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4) Google Silences Doubters With Blockbuster Quarter

It’s good to be Google. Sometimes it’s just plain great. Revenue regularly increases at a clip rarely achieved by firms of its size. The same goes for profits. Seven of its products have over a billion users, a scale unimaginable in the predigital era. A reorganization last year into a holding company called Alphabet, accompanied by some related high-level personnel moves, was unexpected but generally applauded. Investors and analysts see little in the short term to disrupt this happy state of affairs, which has pushed Alphabet’s value to more than $500 billion. Those sentiments were confirmed in its second-quarter earnings report, released Thursday (July 28) after the market closed. It was even better than the rosy forecasts. Revenue rose to $21.5 billion, about $750 million more than analysts were predicting and a 21 percent jump from a year earlier. Earnings per share after excluding certain items was $8.42, or 39 cents more than forecasts. Last year, it was $6.99. Celebration ensued. Alphabet’s shares, which drifted sideways during regular trading, immediately rose 4 percent after hours. In some ways, the quarter was the mirror image of the previous quarter, which was good but not as great as analysts hoped. That knocked the stock back and induced some hand-wringing — never far below the surface with even the best and most successful internet companies — that Google’s days of dominance in search and advertising might be on the verge of starting to wane. No such worries were on display on Thursday (July 28) as executives talked to analysts. Google rose to fame and fortune on desktop searches, but the health of the company is now reflected in its presence on people’s phones, not only with advertising but also with its Android operating system.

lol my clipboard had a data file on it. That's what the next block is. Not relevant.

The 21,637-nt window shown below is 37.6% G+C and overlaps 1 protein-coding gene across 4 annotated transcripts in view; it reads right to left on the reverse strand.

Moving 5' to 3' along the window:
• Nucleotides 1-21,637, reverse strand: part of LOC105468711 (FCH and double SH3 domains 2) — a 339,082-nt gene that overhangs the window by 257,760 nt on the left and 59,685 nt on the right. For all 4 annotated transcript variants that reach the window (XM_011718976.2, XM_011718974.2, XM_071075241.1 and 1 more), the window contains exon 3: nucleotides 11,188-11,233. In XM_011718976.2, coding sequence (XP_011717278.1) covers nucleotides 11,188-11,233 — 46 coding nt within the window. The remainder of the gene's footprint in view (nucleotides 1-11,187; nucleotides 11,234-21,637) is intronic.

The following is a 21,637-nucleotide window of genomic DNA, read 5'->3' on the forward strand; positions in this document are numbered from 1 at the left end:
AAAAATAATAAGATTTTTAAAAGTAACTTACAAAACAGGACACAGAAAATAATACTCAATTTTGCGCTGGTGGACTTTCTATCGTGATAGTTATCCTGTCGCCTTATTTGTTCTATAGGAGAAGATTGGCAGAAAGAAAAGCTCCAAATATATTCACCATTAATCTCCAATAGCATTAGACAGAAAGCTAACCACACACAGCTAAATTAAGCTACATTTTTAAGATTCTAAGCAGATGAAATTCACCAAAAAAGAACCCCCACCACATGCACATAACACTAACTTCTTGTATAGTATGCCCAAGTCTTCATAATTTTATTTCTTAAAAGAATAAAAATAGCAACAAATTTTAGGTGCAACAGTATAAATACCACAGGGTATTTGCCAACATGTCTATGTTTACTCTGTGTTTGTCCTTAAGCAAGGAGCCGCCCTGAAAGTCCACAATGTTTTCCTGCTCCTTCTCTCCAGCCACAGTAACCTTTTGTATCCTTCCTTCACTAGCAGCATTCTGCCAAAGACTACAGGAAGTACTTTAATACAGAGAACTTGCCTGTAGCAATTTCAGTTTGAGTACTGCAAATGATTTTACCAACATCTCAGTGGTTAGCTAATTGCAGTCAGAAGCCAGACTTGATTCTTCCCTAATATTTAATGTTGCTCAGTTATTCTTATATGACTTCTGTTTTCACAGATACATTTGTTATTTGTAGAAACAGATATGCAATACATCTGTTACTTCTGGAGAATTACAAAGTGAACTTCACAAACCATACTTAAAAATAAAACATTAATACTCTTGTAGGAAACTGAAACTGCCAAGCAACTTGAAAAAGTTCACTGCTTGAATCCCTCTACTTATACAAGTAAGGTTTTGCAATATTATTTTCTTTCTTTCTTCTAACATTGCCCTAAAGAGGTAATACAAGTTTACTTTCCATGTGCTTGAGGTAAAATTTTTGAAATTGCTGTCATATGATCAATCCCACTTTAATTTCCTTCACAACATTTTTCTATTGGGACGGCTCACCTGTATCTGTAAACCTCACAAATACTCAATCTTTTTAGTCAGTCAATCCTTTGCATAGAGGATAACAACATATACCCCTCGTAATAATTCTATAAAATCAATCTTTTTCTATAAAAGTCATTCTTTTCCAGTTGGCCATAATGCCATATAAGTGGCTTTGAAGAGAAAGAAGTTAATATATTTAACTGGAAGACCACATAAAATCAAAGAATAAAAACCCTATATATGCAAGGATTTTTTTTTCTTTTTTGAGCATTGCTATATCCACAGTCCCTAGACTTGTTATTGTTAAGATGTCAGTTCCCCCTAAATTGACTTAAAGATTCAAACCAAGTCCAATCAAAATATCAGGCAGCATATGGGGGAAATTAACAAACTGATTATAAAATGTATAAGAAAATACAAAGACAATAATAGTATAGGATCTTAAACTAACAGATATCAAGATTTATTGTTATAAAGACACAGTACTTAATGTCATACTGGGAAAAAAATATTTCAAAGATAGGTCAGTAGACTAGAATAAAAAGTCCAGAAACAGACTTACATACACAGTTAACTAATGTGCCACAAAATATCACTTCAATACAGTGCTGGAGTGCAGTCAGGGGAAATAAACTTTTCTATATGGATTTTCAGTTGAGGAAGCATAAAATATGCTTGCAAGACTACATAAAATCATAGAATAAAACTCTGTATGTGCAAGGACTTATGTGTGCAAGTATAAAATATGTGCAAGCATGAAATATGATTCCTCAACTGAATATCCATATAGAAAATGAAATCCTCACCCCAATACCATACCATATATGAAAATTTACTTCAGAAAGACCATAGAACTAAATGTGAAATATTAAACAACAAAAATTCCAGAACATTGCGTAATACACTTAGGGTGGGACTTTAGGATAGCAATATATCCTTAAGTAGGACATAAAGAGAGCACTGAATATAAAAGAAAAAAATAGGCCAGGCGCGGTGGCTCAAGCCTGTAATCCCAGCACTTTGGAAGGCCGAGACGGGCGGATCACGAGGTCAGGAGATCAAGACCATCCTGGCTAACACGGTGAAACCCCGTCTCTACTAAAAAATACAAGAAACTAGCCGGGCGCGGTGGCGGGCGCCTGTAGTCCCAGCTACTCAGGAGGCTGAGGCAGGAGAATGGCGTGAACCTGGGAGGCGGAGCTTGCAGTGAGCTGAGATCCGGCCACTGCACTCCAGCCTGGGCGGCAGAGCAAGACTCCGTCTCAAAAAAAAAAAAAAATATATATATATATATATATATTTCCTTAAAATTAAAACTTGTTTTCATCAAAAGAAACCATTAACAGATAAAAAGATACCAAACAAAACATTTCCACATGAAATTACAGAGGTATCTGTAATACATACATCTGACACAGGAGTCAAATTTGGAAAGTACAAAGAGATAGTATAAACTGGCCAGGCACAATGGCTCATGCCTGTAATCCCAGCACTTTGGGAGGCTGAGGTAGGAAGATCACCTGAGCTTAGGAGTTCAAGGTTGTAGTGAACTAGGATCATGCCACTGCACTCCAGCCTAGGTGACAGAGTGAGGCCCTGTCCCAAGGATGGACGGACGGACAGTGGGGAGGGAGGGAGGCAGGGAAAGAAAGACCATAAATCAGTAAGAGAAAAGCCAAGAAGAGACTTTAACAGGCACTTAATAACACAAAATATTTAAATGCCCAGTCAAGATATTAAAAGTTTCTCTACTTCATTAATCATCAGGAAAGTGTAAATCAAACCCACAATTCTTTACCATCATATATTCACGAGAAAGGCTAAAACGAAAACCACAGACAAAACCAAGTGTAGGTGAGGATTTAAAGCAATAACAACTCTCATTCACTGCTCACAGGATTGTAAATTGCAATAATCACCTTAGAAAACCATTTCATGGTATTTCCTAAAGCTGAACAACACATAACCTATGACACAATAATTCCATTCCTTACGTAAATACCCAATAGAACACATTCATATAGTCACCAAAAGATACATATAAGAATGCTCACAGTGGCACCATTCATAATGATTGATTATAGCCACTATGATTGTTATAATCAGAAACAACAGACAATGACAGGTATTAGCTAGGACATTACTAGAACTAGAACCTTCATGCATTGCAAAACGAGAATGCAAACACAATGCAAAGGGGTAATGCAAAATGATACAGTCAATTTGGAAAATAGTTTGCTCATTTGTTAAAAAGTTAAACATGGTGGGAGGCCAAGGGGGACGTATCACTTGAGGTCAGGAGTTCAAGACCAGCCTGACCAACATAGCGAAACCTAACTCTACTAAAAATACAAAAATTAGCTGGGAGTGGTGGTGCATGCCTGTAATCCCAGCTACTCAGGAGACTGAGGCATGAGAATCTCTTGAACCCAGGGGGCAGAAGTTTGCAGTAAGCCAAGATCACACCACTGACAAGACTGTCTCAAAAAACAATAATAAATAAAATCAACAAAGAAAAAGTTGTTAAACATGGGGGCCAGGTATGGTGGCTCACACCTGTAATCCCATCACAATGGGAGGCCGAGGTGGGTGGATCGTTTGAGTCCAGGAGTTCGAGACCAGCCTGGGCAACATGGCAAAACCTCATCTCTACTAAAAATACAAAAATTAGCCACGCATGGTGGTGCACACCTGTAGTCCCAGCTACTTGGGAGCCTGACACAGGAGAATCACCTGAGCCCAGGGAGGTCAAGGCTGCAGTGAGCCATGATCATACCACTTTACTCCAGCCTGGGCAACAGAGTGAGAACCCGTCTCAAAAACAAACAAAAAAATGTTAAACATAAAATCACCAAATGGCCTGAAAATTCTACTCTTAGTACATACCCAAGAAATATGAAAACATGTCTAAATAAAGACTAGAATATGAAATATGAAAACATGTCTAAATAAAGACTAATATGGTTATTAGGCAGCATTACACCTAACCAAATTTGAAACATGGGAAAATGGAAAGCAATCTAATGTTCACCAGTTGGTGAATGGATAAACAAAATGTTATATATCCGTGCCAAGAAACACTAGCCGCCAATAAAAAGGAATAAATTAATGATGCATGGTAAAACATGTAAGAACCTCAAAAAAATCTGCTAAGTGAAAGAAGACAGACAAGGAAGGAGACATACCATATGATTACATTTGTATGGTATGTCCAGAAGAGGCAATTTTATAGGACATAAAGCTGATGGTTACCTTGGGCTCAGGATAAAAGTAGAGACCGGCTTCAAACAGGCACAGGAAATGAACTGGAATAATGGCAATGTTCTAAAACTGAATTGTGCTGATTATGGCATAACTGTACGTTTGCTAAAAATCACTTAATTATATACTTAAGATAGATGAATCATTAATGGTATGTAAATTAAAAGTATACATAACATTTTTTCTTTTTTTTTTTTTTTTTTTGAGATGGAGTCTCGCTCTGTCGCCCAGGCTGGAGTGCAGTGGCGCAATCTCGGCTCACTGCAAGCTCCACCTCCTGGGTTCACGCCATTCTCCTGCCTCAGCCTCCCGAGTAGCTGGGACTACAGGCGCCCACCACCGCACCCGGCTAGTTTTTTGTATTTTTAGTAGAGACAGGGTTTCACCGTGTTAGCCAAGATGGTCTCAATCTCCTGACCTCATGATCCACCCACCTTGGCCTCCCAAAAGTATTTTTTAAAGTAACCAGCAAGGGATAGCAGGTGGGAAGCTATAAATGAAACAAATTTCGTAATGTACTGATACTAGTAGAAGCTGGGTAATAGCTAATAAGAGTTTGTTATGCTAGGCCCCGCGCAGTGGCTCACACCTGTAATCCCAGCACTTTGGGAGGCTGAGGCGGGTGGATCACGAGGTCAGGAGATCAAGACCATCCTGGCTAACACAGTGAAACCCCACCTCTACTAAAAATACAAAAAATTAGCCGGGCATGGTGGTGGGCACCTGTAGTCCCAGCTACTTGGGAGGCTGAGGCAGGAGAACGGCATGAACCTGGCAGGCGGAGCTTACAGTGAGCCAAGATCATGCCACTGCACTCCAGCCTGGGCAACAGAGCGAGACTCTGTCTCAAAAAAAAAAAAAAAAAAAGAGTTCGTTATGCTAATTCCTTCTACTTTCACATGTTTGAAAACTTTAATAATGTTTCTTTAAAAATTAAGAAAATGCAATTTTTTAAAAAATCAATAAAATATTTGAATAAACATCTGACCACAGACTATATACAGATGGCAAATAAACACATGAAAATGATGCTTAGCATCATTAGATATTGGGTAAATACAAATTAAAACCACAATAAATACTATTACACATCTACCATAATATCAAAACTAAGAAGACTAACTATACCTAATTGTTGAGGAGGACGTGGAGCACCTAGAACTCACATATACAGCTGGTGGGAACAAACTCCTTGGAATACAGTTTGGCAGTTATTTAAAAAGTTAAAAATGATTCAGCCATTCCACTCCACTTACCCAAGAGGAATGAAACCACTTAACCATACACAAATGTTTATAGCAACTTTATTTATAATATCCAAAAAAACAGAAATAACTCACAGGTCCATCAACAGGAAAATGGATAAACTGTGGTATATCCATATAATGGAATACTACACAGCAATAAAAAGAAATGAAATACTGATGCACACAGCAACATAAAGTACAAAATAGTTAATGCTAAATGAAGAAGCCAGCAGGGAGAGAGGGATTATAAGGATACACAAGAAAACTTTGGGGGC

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5) Exclusive: New York Fed asks Philippines to recover Bangladesh money

The Federal Reserve Bank of New York has asked the Philippines' central bank to help Bangladesh Bank recover the $81 million that was stolen by hackers in February from its account held at the Fed, boosting Dhaka's efforts to retrieve the money. In a letter sent on June 23, the New York Fed's General Counsel Thomas Baxter asked Elmore O. Capule, general counsel for the central bank of the Philippines, "to take all appropriate steps in support of Bangladesh Bank's efforts to recover and return its stolen assets." In the letter, which has been seen by Reuters, Baxter also wrote that the payment instructions that led to four money transfers to beneficiary accounts at the Manila-based Rizal Commercial Banking Corp were authenticated using a "commercially reasonable security procedure", but that they were issued by persons using stolen credentials. Bangladesh Bank has also agreed to share with the Fed a report into the heist that was prepared by U.S. cybersecurity firm FireEye, said a source close to the Bangladesh central bank with direct knowledge of the decision. Officials in the United States have been asking for that for some weeks. The New York Fed had no immediate comment on the letter nor on the FireEye report.

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(All the above News Items have been sourced from: Reuters, ThanhNien News, Vietnam Net, Tuoitre News, Vietnam News, New York Times, BBC)